The best way to improve as a photographer does not involve any particular piece of gear or course of study, nor does it involve apprenticing yourself to a master photographer. The very best way to become a better photographer is to take a lot of pictures and select the best few. In that process, the photographer develops an ongoing portfolio and figures out what their strengths are as a photographer. The best photographers understand how to look at their failed images and understand why those images did NOT work. Like in many pursuits, photographers learn as much or more from their mistakes as they do from their successes.
The problem is that most photographers cannot edit their own work well. Sometimes they are too caught up in the content of the image and other times they are too focused on the emotional experience they underwent as they made the photographs. Outsiders looking at the same images do not care that the badly framed portrait shows a beloved child nor do they care how the photographer hiked for hours to make the image in question.
Looking at the photographs as they are, without explanation (or even captions in many cases) is how almost all end-users of photographs experience them. In this class we ill explore how to edit your own photographs effectively by similarly stepping back and looking at your work as an outsider. Through exercises, David will train you to look at photographs analytically. In this workshop, we go through an exercise where we consider:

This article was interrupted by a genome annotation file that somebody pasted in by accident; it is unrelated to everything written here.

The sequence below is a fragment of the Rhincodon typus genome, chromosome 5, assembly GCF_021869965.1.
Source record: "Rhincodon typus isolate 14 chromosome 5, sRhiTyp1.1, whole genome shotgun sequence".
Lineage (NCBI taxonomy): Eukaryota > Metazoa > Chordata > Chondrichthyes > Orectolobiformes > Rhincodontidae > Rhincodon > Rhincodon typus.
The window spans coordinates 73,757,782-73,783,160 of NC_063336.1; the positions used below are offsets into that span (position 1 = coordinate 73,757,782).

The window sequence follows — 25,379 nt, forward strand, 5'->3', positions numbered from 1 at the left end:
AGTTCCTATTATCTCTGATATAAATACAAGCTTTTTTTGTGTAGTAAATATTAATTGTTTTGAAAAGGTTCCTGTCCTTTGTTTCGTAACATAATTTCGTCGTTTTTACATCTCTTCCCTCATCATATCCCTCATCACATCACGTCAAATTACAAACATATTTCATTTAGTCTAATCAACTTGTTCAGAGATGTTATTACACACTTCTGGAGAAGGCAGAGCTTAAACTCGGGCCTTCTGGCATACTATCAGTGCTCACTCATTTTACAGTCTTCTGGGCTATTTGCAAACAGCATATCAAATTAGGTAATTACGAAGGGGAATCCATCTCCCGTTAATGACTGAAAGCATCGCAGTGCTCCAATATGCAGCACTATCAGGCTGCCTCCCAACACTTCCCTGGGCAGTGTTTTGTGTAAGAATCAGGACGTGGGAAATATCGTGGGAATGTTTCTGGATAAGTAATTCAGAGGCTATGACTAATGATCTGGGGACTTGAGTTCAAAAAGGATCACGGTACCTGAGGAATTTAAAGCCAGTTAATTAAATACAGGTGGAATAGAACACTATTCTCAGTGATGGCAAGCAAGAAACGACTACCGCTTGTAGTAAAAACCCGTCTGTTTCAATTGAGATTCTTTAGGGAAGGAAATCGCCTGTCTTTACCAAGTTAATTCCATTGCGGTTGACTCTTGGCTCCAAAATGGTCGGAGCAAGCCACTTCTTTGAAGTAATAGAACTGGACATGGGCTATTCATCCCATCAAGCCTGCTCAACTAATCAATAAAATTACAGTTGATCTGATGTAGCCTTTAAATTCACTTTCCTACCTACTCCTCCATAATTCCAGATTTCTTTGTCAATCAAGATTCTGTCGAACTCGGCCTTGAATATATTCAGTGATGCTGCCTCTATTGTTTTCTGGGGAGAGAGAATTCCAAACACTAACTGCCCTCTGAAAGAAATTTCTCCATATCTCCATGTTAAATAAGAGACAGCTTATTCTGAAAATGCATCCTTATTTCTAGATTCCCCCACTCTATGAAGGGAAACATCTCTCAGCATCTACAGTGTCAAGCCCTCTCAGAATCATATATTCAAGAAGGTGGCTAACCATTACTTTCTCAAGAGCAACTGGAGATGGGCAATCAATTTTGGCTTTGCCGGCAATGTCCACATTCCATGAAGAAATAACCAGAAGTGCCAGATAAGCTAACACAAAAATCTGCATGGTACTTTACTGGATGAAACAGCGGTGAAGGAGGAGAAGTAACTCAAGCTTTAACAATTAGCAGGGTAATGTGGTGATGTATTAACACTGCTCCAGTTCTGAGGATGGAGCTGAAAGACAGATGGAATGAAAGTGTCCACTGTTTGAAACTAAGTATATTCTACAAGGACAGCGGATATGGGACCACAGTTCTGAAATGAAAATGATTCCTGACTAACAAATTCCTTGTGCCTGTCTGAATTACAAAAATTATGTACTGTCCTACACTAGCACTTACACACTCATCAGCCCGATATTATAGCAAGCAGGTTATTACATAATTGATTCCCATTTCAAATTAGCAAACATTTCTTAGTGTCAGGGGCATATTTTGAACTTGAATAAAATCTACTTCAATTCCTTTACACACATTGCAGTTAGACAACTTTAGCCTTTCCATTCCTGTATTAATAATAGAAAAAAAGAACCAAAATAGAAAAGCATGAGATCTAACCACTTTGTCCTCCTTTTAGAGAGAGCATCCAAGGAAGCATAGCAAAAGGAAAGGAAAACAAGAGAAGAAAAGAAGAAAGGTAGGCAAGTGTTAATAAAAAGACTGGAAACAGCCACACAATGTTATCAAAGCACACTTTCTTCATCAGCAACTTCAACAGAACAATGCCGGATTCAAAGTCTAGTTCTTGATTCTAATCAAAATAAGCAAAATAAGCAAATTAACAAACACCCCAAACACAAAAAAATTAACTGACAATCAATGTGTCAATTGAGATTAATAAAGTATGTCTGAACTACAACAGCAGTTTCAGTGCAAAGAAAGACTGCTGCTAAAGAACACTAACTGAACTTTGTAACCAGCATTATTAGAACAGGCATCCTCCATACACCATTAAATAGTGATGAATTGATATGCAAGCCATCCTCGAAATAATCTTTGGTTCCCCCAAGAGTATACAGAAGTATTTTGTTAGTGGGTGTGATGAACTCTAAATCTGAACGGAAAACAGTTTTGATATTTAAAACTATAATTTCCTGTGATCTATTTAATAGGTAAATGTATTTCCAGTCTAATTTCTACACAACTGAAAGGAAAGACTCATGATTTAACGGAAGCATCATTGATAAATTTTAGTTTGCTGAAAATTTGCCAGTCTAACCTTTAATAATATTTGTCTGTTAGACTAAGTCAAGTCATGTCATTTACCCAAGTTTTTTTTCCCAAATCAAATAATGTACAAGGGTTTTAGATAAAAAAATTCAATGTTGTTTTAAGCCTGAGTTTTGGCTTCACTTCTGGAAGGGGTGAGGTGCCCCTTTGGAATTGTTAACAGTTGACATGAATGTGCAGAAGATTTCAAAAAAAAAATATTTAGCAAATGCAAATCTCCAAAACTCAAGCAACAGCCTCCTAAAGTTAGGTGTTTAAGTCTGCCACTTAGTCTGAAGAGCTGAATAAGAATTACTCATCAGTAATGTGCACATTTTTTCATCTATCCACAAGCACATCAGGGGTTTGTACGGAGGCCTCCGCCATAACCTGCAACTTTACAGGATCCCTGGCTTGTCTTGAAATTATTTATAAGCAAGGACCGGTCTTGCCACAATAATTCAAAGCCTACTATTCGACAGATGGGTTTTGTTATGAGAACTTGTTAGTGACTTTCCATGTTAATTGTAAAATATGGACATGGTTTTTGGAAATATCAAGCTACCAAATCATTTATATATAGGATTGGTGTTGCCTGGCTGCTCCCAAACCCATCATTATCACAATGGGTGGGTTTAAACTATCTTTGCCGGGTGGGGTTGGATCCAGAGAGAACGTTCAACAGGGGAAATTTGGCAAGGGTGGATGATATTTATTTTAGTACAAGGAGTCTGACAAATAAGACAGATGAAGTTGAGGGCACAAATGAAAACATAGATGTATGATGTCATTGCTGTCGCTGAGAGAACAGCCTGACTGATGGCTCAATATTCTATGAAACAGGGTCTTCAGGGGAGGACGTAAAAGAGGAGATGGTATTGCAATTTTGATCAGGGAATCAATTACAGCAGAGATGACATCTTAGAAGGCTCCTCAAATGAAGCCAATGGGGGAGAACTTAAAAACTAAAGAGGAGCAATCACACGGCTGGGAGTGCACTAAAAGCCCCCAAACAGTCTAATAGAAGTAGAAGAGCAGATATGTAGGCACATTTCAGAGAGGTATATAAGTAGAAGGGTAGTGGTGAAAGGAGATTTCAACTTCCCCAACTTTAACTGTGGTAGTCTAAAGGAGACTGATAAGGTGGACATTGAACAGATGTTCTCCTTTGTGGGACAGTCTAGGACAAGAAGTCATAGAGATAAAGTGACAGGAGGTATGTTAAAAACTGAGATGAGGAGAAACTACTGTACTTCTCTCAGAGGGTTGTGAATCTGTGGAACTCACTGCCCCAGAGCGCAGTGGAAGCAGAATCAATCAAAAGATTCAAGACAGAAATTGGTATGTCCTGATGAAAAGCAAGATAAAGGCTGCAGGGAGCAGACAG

• How do you "Critique" photographs?
• Saying "wow," "neat" or "cool" is not critiquing photographs.
• We need a common language for critiquing photographs.
• We need to be able to discuss the photographic tools, elements and techniques the photographer used, successfully or unsuccessfully, to make the image that communicates their idea.
• This is regardless of photographic style, media, genre, format, etc.
In this two part class, master photographer and teacher, David H. Wells will show you how to edit images with a clear vision.
Friday night he will walk you through his career path, show examples of best edits of his work and teach you the basics of selecting the best few images from a large set of work.
Saturday, each student should bring a stack of photos (4 x 6 to 8x 10 inch prints only, no digital files) for selection/editing. Ideally the set will be approximately 100 images one one, two or maybe three different subjects/themes, which will be edited down to a top twenty during the class. Students leave the class with an education in photo editing AND a professionally executed edit that will cut their large set of images down to a final, tightly edited and clearly defined top twenty.